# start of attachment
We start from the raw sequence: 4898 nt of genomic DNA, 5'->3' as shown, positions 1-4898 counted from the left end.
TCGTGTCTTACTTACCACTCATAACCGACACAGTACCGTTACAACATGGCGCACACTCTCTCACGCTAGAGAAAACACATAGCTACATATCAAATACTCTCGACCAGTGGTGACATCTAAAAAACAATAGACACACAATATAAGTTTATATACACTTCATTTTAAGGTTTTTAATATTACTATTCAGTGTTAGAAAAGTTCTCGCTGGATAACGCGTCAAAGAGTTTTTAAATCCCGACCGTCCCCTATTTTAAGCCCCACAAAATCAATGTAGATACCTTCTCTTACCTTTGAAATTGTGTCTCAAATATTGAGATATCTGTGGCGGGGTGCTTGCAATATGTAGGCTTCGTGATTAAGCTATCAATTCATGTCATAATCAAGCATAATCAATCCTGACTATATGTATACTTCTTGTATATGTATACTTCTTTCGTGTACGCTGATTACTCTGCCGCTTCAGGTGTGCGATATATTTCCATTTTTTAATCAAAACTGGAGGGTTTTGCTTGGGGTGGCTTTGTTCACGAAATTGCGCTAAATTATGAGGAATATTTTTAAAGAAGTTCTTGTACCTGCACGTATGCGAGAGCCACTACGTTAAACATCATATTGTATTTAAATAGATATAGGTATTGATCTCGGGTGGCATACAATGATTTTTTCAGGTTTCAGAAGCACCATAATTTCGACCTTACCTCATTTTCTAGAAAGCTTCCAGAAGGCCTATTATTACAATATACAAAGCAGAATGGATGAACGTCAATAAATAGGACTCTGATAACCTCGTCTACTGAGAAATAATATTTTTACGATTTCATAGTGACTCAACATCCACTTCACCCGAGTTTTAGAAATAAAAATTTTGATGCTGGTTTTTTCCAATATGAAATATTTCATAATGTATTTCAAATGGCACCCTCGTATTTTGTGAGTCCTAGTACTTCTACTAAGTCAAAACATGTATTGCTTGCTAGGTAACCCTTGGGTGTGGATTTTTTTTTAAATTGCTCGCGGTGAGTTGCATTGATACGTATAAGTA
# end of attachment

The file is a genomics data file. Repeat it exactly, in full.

We start from the raw sequence: 4898 nt of genomic DNA, 5'->3' as shown, positions 1-4898 counted from the left end.
TCGTGTCTTACTTACCACTCATAACCGACACAGTACCGTTACAACATGGCGCACACTCTCTCACGCTAGAGAAAACACATAGCTACATATCAAATACTCTCGACCAGTGGTGACATCTAAAAAACAATAGACACACAATATAAGTTTATATACACTTCATTTTAAGGTTTTTAATATTACTATTCAGTGTTAGAAAAGTTCTCGCTGGATAACGCGTCAAAGAGTTTTTAAATCCCGACCGTCCCCTATTTTAAGCCCCACAAAATCAATGTAGATACCTTCTCTTACCTTTGAAATTGTGTCTCAAATATTGAGATATCTGTGGCGGGGTGCTTGCAATATGTAGGCTTCGTGATTAAGCTATCAATTCATGTCATAATCAAGCATAATCAATCCTGACTATATGTATACTTCTTGTATATGTATACTTCTTTCGTGTACGCTGATTACTCTGCCGCTTCAGGTGTGCGATATATTTCCATTTTTTAATCAAAACTGGAGGGTTTTGCTTGGGGTGGCTTTGTTCACGAAATTGCGCTAAATTATGAGGAATATTTTTAAAGAAGTTCTTGTACCTGCACGTATGCGAGAGCCACTACGTTAAACATCATATTGTATTTAAATAGATATAGGTATTGATCTCGGGTGGCATACAATGATTTTTTCAGGTTTCAGAAGCACCATAATTTCGACCTTACCTCATTTTCTAGAAAGCTTCCAGAAGGCCTATTATTACAATATACAAAGCAGAATGGATGAACGTCAATAAATAGGACTCTGATAACCTCGTCTACTGAGAAATAATATTTTTACGATTTCATAGTGACTCAACATCCACTTCACCCGAGTTTTAGAAATAAAAATTTTGATGCTGGTTTTTTCCAATATGAAATATTTCATAATGTATTTCAAATGGCACCCTCGTATTTTGTGAGTCCTAGTACTTCTACTAAGTCAAAACATGTATTGCTTGCTAGGTAACCCTTGGGTGTGGATTTTTTTTTAAATTGCTCGCGGTGAGTTGCATTGATACGTATAAGTA